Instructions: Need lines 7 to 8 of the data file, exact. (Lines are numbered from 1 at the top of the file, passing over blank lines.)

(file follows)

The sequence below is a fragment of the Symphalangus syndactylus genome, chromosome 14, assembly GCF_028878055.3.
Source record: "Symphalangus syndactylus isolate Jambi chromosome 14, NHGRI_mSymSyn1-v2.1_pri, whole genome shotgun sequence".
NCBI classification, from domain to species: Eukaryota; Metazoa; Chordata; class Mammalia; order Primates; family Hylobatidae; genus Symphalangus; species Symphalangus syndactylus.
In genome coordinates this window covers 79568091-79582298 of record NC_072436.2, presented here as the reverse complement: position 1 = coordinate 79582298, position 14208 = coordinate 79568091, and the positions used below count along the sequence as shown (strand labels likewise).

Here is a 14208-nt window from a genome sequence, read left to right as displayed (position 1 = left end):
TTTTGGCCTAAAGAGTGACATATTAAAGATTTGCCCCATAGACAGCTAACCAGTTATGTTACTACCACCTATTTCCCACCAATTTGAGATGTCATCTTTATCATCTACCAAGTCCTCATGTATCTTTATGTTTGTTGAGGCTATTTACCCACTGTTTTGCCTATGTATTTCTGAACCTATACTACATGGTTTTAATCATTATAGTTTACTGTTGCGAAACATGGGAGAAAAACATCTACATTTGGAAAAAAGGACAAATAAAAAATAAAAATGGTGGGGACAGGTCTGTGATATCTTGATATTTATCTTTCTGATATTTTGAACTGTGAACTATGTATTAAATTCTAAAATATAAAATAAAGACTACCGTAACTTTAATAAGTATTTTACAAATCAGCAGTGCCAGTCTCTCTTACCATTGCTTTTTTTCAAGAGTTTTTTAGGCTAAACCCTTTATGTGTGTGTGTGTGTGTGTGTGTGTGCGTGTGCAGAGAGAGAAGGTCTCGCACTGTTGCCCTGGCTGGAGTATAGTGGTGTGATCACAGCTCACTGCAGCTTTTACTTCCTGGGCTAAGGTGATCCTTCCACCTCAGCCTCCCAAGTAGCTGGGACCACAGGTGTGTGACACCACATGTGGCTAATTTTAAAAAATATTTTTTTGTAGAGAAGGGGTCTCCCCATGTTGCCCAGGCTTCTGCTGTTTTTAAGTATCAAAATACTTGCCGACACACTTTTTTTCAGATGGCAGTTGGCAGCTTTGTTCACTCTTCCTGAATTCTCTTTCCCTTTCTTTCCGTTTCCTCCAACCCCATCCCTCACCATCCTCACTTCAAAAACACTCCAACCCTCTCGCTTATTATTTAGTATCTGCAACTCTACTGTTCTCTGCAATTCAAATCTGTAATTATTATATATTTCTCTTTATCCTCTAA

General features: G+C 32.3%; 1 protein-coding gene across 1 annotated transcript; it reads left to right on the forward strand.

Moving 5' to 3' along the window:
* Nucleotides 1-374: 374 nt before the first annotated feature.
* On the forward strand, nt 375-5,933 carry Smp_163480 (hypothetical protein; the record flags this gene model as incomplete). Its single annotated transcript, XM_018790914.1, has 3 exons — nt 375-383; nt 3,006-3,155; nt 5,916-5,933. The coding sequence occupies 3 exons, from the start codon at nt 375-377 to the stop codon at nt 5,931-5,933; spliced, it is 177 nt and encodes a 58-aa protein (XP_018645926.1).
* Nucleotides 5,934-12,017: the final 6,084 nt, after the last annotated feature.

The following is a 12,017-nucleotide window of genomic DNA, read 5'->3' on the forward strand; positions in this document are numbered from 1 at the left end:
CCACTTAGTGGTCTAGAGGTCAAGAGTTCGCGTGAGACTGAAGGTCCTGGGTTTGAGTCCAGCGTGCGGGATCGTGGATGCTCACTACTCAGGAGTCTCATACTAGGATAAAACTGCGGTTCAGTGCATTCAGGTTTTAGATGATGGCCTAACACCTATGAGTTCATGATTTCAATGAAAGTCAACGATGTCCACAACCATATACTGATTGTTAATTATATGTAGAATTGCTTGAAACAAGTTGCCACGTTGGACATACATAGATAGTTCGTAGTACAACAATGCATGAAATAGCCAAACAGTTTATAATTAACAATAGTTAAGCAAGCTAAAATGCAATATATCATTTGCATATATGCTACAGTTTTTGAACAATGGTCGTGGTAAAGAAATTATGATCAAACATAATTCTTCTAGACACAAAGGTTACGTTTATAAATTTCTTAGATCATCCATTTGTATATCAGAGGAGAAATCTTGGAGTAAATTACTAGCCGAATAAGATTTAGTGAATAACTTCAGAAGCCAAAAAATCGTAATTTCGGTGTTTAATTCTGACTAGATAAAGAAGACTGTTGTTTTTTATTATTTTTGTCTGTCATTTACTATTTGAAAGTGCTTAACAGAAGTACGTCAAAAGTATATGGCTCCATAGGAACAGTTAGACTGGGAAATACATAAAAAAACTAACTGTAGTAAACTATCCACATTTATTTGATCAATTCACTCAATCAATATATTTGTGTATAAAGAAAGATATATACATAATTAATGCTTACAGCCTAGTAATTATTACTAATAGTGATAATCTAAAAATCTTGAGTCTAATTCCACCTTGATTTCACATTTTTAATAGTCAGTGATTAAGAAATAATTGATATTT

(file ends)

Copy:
General features: G+C 32.3%; 1 protein-coding gene across 1 annotated transcript; it reads left to right on the forward strand.

Moving 5' to 3' along the window: